Fly At Your Own Risk: More Security Breaches Found

CBS News | June 25, 2007
By Dave Savini

(CBS) CHICAGO “Fly At Your Own Risk” is a CBS 2 continuing undercover investigation at O’Hare Airport, and it just got even more alarming. 2 Investigator Dave Savini reports on exclusive details.

Officials at O'Hare International Airport are refusing to interview with CBS 2 about our latest findings. The 2 Investigators have found more security breaches and a failure by authorities to investigate.

O'Hare is one of the busiest airports in the nation, and may be one of the most vulnerable.

The 2 Investigators have learned that 47 more employee access badges are missing, bringing the total we've discovered to 3,807 – the biggest security failure involving access badges ever to be exposed.

"Doesn't surprise me,” said Marcia Pinkston. “I am surprised you didn't find more."

Airport employees are allowed to go through a back gate. All they have to do is show their access badge. They are not searched.

"It's really scary just thinking that anyone can go into secure areas of O’Hare,” Pinkston said.

The latest missing badges belong to employees of Mesa Airlines, which operates flights for United Express. One of them belonged to Pinkston, who worked as a flight attendant.

She says she was fired for complaining about security. She says the airline never asked her to return her access badge and for months she could have used it to gain access to airplanes.

"Just anybody can go in there,” she said.

Last month, Pinkston told CBS 2 about other security failures, including employees sharing security codes or "piggybacking" by following someone through open doors to gain access to secure areas.

At the time, The Transportation Security Administration vowed to investigate.

But Pinkston tells CBS 2 that no one from TSA has contacted her even after she made allegations about piggybacking and code sharing.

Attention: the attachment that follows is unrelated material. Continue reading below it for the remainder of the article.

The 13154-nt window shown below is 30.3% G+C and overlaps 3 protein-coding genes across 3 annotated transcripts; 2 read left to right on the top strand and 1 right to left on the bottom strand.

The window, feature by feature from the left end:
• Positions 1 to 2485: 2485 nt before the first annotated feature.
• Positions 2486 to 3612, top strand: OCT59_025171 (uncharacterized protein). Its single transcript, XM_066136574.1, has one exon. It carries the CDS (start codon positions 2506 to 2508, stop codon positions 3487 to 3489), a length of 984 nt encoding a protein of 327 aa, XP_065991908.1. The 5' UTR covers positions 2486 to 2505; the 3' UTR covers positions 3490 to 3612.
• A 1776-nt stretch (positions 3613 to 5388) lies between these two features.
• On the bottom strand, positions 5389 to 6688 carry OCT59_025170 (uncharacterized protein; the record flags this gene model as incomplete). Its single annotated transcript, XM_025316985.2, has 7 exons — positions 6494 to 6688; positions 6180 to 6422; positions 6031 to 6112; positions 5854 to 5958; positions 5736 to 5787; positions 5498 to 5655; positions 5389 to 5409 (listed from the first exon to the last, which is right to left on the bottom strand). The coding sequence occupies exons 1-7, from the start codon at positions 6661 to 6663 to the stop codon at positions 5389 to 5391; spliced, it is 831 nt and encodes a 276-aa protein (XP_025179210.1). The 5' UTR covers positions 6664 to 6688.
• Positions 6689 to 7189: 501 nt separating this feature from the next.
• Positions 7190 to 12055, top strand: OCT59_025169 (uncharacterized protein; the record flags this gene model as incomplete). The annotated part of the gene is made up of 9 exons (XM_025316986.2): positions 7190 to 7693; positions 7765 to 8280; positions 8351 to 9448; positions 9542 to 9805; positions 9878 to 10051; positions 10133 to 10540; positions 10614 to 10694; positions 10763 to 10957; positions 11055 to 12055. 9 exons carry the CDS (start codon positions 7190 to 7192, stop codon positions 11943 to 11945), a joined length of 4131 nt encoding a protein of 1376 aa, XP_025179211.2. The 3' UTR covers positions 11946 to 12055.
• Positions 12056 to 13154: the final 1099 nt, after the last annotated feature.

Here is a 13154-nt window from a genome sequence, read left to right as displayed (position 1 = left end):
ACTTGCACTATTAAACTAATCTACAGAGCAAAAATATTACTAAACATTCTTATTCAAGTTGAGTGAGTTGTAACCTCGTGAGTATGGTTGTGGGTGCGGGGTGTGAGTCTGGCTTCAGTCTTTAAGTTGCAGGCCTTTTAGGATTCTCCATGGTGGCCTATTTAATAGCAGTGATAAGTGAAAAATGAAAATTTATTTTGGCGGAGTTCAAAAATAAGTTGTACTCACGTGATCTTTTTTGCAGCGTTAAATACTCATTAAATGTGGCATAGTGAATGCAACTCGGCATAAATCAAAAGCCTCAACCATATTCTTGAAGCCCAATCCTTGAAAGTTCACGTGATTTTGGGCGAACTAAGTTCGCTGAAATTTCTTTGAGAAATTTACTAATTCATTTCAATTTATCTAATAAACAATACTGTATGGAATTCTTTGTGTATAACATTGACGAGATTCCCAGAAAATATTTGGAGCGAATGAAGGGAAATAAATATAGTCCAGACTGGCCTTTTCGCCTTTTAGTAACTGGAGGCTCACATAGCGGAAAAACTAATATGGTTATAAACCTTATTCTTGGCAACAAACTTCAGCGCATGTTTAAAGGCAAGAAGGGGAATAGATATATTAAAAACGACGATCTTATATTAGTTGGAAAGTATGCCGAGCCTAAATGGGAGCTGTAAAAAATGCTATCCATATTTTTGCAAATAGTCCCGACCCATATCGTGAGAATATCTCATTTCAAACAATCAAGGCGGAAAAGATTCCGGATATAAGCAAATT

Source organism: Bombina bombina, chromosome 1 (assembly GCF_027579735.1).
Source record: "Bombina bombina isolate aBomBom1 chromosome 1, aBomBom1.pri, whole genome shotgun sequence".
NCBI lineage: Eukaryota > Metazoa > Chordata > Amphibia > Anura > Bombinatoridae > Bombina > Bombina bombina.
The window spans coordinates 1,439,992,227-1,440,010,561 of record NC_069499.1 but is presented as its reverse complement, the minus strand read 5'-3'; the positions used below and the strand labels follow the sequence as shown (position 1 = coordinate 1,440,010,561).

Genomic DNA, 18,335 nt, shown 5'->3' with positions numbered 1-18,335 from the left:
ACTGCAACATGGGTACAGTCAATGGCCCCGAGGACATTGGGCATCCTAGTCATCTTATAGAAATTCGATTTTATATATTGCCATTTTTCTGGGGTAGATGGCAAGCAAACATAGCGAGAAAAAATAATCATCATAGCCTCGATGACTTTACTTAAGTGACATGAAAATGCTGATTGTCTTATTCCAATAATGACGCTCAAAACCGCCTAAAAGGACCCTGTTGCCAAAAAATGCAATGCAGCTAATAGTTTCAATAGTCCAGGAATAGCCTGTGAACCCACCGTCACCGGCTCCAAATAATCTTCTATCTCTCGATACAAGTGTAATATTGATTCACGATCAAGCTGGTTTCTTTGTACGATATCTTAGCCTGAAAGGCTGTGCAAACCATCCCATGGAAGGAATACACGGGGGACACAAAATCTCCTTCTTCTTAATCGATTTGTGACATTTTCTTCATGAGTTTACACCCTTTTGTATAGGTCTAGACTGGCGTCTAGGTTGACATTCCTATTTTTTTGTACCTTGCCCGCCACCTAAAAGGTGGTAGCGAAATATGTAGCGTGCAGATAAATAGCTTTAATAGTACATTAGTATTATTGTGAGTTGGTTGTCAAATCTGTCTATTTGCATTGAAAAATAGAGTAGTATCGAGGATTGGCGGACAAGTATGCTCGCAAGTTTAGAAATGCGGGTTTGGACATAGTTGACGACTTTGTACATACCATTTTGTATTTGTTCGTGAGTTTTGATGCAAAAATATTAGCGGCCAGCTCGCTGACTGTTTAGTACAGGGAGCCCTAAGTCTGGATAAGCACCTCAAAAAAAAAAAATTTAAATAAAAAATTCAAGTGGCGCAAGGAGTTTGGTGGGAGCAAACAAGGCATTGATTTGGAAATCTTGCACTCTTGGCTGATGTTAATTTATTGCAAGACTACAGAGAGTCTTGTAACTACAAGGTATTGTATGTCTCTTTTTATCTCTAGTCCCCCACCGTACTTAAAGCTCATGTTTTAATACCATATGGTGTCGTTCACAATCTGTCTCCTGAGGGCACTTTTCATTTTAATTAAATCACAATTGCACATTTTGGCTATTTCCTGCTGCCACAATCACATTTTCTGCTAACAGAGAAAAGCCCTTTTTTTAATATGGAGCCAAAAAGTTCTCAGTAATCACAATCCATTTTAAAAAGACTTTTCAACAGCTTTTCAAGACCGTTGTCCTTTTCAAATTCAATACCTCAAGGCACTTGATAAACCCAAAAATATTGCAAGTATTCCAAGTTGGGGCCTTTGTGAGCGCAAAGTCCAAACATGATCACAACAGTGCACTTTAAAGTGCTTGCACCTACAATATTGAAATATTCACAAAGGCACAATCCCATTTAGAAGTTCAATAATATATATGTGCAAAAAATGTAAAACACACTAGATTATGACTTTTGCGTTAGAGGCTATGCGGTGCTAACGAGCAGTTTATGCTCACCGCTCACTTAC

She said it makes her feel "that they're just not doing their job."

Paul Maniscalco was New York City's chief paramedic in charge of EMS response to the 1993 attack on the World Trade Center. He's now a terrorism expert at George Washington University.

"You would think by 2007 we would have our arms around this issue,” he said. "When your investigation indicated that we had cards missing, unaccountability for the cards, people piggybacking, it was alarming."

Mansicalco says the threat of airport employees is real and points to numerous incidents including one in March at Orlando’s airport when two employees smuggled drugs and guns on to a plane, and earlier this month in New York at JFK Airport a former cargo worker was charged with plotting to blow up fuel tanks

"There is no security,” Pinkston said. “As long as you work there you can do whatever you want."

Thanks to the CBS 2 investigation, the Department of Aviation fined Mesa Airlines $47,000 because of the missing badges. That’s the first time any airline has been fined for this issue. The TSA has refused to say why they have not interviewed our whistleblower, Marcia Pinkston.

Mesa Airlines said the fine is just a proposal and did not want to comment.